A leading independent property consultancy with expertise covering a broad spectrum of property related services

Venison venture: an alternative use for marginal land

Red deer farming was the obvious choice when Rachel and Fergus Russell were looking for a way to use some marginal land on their holding near St Andrews.

Rachel Russell is a Galbraith associate based in cupar, but, as well as being a chartered surveyor, she keeps busy away from the office as a partner in a deer farming business.

She and her husband Fergus started east Fife Venison in 2017. Now in its fourth year, the business is gaining momentum in an industry that is flourishing throughout scotland. Here rachel answers some questions about the business:

Why red deer?

It’s something different! We have always had an interest in deer and the venison market has been growing significantly in the last 10 years. We had the opportunity to make use of some marginal land at home, so farming red deer was the obvious option for us.

A large proportion of venison sold in supermarkets throughout the uK continues to be imported from New Zealand, where deer farming has long been part of their farming sector.

It may seem surprising given the number of red deer that are culled throughout the scottish Highlands and the ever-increasing interest in reducing food miles, but wild venison doesn’t offer the same consistent product to the consumer as farmed venison.

Venison also offers a healthier alternative to other red meats as it is naturally lean, low in cholesterol and high in vitamins and minerals.

What’s your aim?

The purpose of our business is to give our farmed deer the best conditions in which to breed and grow while producing high quality breeding stock and venison for the consumer. We now have 85 breeding hinds which spend most of the year outside grazing on a mixture of improved and rough grassland.

There is plenty of cover to provide shelter as well as ponds and wallows to play in, all of which help to ensure a happy and healthy herd.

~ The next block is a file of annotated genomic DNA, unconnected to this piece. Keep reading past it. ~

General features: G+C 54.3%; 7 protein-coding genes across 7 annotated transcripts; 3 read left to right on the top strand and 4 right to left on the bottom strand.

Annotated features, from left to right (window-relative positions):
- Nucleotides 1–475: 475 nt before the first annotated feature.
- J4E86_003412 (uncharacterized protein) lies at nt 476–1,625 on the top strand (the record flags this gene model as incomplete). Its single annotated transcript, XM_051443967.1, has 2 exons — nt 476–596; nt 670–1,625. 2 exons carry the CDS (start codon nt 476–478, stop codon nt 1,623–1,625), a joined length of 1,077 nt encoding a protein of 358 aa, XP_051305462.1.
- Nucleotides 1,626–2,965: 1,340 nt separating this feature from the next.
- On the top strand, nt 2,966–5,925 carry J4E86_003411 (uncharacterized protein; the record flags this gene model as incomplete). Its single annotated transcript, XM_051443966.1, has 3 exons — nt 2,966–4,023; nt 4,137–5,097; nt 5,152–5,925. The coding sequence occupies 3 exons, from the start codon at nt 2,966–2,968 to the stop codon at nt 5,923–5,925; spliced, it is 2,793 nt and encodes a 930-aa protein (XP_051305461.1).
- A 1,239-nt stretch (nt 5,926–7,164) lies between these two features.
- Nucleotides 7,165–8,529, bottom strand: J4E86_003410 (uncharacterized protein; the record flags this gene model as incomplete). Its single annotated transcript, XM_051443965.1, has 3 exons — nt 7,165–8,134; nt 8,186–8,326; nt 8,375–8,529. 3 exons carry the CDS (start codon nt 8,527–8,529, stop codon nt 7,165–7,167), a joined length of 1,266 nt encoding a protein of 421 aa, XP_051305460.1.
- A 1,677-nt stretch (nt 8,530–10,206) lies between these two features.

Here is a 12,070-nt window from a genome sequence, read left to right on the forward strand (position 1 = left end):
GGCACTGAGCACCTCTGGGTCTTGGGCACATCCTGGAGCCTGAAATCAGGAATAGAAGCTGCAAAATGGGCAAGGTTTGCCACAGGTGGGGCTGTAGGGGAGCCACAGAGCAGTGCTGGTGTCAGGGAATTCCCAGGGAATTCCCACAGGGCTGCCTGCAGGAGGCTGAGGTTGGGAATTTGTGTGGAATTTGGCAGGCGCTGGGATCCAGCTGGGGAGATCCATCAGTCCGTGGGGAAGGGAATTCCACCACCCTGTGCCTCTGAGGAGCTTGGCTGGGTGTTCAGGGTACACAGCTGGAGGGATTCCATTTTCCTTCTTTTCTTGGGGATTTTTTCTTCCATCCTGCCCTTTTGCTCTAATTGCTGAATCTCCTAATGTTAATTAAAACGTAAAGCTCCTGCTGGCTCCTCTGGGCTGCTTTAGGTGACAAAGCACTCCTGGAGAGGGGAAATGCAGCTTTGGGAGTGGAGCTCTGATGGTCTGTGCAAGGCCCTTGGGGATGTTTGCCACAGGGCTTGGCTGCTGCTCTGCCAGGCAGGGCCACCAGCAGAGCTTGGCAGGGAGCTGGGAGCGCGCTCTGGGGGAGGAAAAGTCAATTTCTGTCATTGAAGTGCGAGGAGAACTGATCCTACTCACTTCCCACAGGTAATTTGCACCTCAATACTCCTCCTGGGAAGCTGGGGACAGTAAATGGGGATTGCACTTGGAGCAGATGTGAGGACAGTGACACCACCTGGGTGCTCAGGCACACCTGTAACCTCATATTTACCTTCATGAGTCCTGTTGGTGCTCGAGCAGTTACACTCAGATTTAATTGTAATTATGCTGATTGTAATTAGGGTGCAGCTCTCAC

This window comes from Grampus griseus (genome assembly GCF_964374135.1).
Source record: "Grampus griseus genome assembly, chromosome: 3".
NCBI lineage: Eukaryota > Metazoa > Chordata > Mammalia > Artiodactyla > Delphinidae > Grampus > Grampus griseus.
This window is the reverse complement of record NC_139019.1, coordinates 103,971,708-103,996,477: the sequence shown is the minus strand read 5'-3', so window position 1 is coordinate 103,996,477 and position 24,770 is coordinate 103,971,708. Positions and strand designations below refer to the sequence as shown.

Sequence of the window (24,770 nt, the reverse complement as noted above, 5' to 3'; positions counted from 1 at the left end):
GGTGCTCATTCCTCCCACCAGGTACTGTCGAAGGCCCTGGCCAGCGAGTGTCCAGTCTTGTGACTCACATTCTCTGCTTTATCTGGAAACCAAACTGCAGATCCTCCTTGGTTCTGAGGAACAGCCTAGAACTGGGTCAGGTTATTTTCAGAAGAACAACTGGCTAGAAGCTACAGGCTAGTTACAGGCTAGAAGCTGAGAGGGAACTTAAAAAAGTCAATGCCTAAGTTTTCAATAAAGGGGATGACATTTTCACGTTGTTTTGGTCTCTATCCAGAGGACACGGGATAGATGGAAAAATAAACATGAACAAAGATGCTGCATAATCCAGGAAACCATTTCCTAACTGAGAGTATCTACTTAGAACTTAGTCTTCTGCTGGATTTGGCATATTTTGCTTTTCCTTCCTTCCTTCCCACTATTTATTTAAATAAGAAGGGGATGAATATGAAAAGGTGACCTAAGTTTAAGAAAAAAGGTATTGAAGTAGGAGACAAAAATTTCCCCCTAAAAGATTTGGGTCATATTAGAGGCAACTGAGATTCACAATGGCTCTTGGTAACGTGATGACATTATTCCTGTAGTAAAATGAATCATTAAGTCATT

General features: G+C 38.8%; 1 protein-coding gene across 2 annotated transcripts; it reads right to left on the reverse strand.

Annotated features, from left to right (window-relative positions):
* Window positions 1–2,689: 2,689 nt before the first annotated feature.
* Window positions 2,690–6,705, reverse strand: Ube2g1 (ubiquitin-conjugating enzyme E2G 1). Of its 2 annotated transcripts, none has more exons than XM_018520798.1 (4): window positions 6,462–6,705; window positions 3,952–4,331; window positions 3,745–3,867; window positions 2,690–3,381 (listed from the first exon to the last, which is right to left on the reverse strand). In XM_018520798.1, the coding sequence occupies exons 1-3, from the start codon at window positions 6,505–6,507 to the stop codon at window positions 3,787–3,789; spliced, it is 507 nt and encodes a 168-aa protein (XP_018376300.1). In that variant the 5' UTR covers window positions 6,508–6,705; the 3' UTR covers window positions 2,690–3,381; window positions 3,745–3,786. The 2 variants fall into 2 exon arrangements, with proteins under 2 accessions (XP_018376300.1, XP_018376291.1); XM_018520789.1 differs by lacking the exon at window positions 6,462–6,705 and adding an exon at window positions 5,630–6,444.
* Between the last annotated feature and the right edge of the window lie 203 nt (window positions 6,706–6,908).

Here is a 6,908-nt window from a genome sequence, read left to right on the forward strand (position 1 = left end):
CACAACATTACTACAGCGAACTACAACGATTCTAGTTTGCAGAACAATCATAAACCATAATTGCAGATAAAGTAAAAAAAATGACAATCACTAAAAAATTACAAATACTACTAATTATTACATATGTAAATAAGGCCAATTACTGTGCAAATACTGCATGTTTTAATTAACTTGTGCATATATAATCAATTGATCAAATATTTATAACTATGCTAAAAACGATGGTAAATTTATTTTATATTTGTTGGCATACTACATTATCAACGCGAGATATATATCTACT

The calves are at foot until early autumn when the rut starts, at which point they are weaned and housed inside for the winter months. In doing this, we are able to ensure they are given optimum conditions to develop and grow before being turned back out in early spring.

Our animals either enter the food chain at around 18 months of age or are sold as breeding stock to other deer farmers.

We aim to manage our herd to the highest standards, with welfare, carcass quality and sustainability being our key objectives. Our herd and produce have quality assured status and all of our animals are entered into a tailored health plan in order to maintain the highest health and welfare standards.

Challenges?

Deer are inherently wild! Two meter high fencing and purpose-built handling facilities are key for safe stock management. Although the deer maintain a wild instinct, they are inquisitive and intelligent animals and this makes them fun to be around. Through day-to-day stock management,you get to know their individual characters and can slowly earn their trust, which is very rewarding for us. 

Like any new business, start-up cost for fencing and handling facilities takes some financial management, but we’re now starting to see the benefits of our initial investment as we enter into another year of the business.

How do you find the time?

We’re fortunate in that we are in the business together. The stock are checked at least once a day when they are outside, and the hinds, stags,yearlings and calves are fed twice a day when they are in the shed over winter months and we both fit this in around our day jobs.

The cyclical nature of caring for stock from birth and striving to maintain optimum condition in the breeding herd is hugely rewarding. It’s also so different from our day jobs, which makes it feel less like a second job and more like a hobby!